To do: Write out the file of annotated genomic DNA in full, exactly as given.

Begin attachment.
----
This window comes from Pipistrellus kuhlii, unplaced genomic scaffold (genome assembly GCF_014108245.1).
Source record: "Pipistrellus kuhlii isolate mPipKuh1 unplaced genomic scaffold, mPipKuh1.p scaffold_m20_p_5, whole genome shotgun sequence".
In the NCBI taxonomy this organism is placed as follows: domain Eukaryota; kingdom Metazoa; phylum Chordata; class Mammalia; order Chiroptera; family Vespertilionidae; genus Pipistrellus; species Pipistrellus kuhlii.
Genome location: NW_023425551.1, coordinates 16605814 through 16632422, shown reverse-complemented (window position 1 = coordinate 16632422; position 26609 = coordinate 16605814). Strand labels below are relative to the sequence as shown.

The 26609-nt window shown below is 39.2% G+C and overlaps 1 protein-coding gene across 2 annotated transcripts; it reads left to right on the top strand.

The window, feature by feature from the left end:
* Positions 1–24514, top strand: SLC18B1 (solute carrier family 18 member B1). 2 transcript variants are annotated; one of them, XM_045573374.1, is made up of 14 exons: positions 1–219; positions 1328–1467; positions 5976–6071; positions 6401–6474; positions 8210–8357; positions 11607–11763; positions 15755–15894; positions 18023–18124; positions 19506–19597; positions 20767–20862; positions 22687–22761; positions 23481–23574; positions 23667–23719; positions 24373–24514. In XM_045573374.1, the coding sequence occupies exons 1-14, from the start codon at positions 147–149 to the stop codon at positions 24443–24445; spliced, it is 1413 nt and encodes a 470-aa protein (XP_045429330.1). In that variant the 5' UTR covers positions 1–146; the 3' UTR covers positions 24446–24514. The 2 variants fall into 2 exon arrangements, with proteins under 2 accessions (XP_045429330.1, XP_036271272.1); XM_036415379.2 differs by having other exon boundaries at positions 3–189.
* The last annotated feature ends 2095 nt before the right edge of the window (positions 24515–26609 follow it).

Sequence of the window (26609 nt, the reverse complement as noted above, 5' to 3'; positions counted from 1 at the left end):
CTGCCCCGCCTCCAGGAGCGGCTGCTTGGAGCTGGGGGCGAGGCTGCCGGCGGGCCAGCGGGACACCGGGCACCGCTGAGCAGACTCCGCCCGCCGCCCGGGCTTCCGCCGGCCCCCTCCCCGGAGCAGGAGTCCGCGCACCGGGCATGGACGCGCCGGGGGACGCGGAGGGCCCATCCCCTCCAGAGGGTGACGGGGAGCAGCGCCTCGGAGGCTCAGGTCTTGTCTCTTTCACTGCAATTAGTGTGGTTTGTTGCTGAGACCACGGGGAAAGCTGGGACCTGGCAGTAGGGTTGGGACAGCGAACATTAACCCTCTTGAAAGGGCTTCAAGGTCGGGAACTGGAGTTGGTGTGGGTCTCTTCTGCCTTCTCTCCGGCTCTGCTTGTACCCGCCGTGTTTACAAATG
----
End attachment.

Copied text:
This window comes from Pipistrellus kuhlii, unplaced genomic scaffold (genome assembly GCF_014108245.1).
Source record: "Pipistrellus kuhlii isolate mPipKuh1 unplaced genomic scaffold, mPipKuh1.p scaffold_m20_p_5, whole genome shotgun sequence".
In the NCBI taxonomy this organism is placed as follows: domain Eukaryota; kingdom Metazoa; phylum Chordata; class Mammalia; order Chiroptera; family Vespertilionidae; genus Pipistrellus; species Pipistrellus kuhlii.
Genome location: NW_023425551.1, coordinates 16605814 through 16632422, shown reverse-complemented (window position 1 = coordinate 16632422; position 26609 = coordinate 16605814). Strand labels below are relative to the sequence as shown.

The 26609-nt window shown below is 39.2% G+C and overlaps 1 protein-coding gene across 2 annotated transcripts; it reads left to right on the top strand.

The window, feature by feature from the left end:
* Positions 1–24514, top strand: SLC18B1 (solute carrier family 18 member B1). 2 transcript variants are annotated; one of them, XM_045573374.1, is made up of 14 exons: positions 1–219; positions 1328–1467; positions 5976–6071; positions 6401–6474; positions 8210–8357; positions 11607–11763; positions 15755–15894; positions 18023–18124; positions 19506–19597; positions 20767–20862; positions 22687–22761; positions 23481–23574; positions 23667–23719; positions 24373–24514. In XM_045573374.1, the coding sequence occupies exons 1-14, from the start codon at positions 147–149 to the stop codon at positions 24443–24445; spliced, it is 1413 nt and encodes a 470-aa protein (XP_045429330.1). In that variant the 5' UTR covers positions 1–146; the 3' UTR covers positions 24446–24514. The 2 variants fall into 2 exon arrangements, with proteins under 2 accessions (XP_045429330.1, XP_036271272.1); XM_036415379.2 differs by having other exon boundaries at positions 3–189.
* The last annotated feature ends 2095 nt before the right edge of the window (positions 24515–26609 follow it).

Sequence of the window (26609 nt, the reverse complement as noted above, 5' to 3'; positions counted from 1 at the left end):
CTGCCCCGCCTCCAGGAGCGGCTGCTTGGAGCTGGGGGCGAGGCTGCCGGCGGGCCAGCGGGACACCGGGCACCGCTGAGCAGACTCCGCCCGCCGCCCGGGCTTCCGCCGGCCCCCTCCCCGGAGCAGGAGTCCGCGCACCGGGCATGGACGCGCCGGGGGACGCGGAGGGCCCATCCCCTCCAGAGGGTGACGGGGAGCAGCGCCTCGGAGGCTCAGGTCTTGTCTCTTTCACTGCAATTAGTGTGGTTTGTTGCTGAGACCACGGGGAAAGCTGGGACCTGGCAGTAGGGTTGGGACAGCGAACATTAACCCTCTTGAAAGGGCTTCAAGGTCGGGAACTGGAGTTGGTGTGGGTCTCTTCTGCCTTCTCTCCGGCTCTGCTTGTACCCGCCGTGTTTACAAATG